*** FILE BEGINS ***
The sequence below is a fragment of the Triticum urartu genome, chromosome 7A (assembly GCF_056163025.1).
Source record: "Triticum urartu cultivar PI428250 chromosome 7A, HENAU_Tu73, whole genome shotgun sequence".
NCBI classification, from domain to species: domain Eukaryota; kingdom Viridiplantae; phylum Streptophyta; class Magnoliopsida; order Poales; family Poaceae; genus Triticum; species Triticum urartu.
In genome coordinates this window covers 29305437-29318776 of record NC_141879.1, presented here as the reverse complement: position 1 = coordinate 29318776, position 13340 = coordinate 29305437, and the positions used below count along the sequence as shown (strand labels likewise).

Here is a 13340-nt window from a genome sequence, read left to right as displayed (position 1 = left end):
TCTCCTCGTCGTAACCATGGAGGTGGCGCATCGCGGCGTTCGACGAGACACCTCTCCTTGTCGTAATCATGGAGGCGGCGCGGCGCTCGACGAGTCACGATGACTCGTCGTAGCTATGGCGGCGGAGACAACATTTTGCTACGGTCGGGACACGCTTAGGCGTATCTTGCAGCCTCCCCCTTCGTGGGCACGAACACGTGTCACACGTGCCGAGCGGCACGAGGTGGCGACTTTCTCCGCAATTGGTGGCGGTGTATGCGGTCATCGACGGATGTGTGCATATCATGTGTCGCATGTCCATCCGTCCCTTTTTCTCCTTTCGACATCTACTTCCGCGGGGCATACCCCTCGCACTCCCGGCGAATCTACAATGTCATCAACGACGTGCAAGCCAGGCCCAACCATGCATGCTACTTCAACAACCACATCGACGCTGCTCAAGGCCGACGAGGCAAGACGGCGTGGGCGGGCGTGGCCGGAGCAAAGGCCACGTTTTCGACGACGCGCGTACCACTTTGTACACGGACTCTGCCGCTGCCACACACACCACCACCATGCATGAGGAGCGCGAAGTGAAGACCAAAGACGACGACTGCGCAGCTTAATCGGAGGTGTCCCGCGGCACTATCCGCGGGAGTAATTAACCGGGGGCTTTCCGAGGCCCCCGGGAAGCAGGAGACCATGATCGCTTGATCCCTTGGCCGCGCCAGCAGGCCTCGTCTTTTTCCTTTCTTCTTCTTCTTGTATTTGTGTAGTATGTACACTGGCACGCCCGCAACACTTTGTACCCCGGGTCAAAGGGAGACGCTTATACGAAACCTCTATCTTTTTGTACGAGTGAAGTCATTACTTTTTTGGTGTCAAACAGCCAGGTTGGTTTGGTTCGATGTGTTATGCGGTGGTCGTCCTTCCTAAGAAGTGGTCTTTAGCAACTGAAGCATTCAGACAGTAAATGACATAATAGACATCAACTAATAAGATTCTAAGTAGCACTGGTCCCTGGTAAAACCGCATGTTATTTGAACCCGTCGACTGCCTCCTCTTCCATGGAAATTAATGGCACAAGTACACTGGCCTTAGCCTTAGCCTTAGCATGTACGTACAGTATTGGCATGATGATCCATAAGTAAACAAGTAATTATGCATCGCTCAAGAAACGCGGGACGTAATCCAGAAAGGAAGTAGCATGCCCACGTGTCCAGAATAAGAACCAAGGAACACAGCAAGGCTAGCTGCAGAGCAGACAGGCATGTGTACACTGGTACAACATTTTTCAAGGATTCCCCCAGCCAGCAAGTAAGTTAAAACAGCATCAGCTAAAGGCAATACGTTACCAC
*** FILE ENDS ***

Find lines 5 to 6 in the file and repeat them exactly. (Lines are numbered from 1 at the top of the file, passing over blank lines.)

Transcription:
Here is a 13340-nt window from a genome sequence, read left to right as displayed (position 1 = left end):
TCTCCTCGTCGTAACCATGGAGGTGGCGCATCGCGGCGTTCGACGAGACACCTCTCCTTGTCGTAATCATGGAGGCGGCGCGGCGCTCGACGAGTCACGATGACTCGTCGTAGCTATGGCGGCGGAGACAACATTTTGCTACGGTCGGGACACGCTTAGGCGTATCTTGCAGCCTCCCCCTTCGTGGGCACGAACACGTGTCACACGTGCCGAGCGGCACGAGGTGGCGACTTTCTCCGCAATTGGTGGCGGTGTATGCGGTCATCGACGGATGTGTGCATATCATGTGTCGCATGTCCATCCGTCCCTTTTTCTCCTTTCGACATCTACTTCCGCGGGGCATACCCCTCGCACTCCCGGCGAATCTACAATGTCATCAACGACGTGCAAGCCAGGCCCAACCATGCATGCTACTTCAACAACCACATCGACGCTGCTCAAGGCCGACGAGGCAAGACGGCGTGGGCGGGCGTGGCCGGAGCAAAGGCCACGTTTTCGACGACGCGCGTACCACTTTGTACACGGACTCTGCCGCTGCCACACACACCACCACCATGCATGAGGAGCGCGAAGTGAAGACCAAAGACGACGACTGCGCAGCTTAATCGGAGGTGTCCCGCGGCACTATCCGCGGGAGTAATTAACCGGGGGCTTTCCGAGGCCCCCGGGAAGCAGGAGACCATGATCGCTTGATCCCTTGGCCGCGCCAGCAGGCCTCGTCTTTTTCCTTTCTTCTTCTTCTTGTATTTGTGTAGTATGTACACTGGCACGCCCGCAACACTTTGTACCCCGGGTCAAAGGGAGACGCTTATACGAAACCTCTATCTTTTTGTACGAGTGAAGTCATTACTTTTTTGGTGTCAAACAGCCAGGTTGGTTTGGTTCGATGTGTTATGCGGTGGTCGTCCTTCCTAAGAAGTGGTCTTTAGCAACTGAAGCATTCAGACAGTAAATGACATAATAGACATCAACTAATAAGATTCTAAGTAGCACTGGTCCCTGGTAAAACCGCATGTTATTTGAACCCGTCGACTGCCTCCTCTTCCATGGAAATTAATGGCACAAGTACACTGGCCTTAGCCTTAGCCTTAGCATGTACGTACAGTATTGGCATGATGATCCATAAGTAAACAAGTAATTATGCATCGCTCAAGAAACGCGGGACGTAATCCAGAAAGGAAGTAGCATGCCCACGTGTCCAGAATAAGAACCAAGGAACACAGCAAGGCTAGCTGCAGAGCAGACAGGCATGTGTACACTGGTACAACATTTTTCAAGGATTCCCCCAGCCAGCAAGTAAGTTAAAACAGCATCAGCTAAAGGCAATACGTTACCAC